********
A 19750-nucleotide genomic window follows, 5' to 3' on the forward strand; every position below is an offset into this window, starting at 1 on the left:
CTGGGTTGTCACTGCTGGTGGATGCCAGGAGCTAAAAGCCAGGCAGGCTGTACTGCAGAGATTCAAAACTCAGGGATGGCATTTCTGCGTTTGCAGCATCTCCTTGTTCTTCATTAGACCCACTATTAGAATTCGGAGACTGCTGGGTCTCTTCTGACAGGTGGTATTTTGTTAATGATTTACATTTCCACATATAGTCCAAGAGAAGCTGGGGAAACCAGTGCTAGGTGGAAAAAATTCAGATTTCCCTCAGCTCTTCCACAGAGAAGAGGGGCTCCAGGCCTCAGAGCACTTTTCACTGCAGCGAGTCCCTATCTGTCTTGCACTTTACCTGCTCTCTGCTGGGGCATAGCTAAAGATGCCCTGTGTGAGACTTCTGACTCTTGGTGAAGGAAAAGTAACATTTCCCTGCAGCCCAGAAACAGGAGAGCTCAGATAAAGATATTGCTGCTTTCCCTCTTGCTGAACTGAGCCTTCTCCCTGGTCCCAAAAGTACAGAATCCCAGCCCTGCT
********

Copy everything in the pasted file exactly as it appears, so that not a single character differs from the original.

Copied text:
A 19750-nucleotide genomic window follows, 5' to 3' on the forward strand; every position below is an offset into this window, starting at 1 on the left:
CTGGGTTGTCACTGCTGGTGGATGCCAGGAGCTAAAAGCCAGGCAGGCTGTACTGCAGAGATTCAAAACTCAGGGATGGCATTTCTGCGTTTGCAGCATCTCCTTGTTCTTCATTAGACCCACTATTAGAATTCGGAGACTGCTGGGTCTCTTCTGACAGGTGGTATTTTGTTAATGATTTACATTTCCACATATAGTCCAAGAGAAGCTGGGGAAACCAGTGCTAGGTGGAAAAAATTCAGATTTCCCTCAGCTCTTCCACAGAGAAGAGGGGCTCCAGGCCTCAGAGCACTTTTCACTGCAGCGAGTCCCTATCTGTCTTGCACTTTACCTGCTCTCTGCTGGGGCATAGCTAAAGATGCCCTGTGTGAGACTTCTGACTCTTGGTGAAGGAAAAGTAACATTTCCCTGCAGCCCAGAAACAGGAGAGCTCAGATAAAGATATTGCTGCTTTCCCTCTTGCTGAACTGAGCCTTCTCCCTGGTCCCAAAAGTACAGAATCCCAGCCCTGCT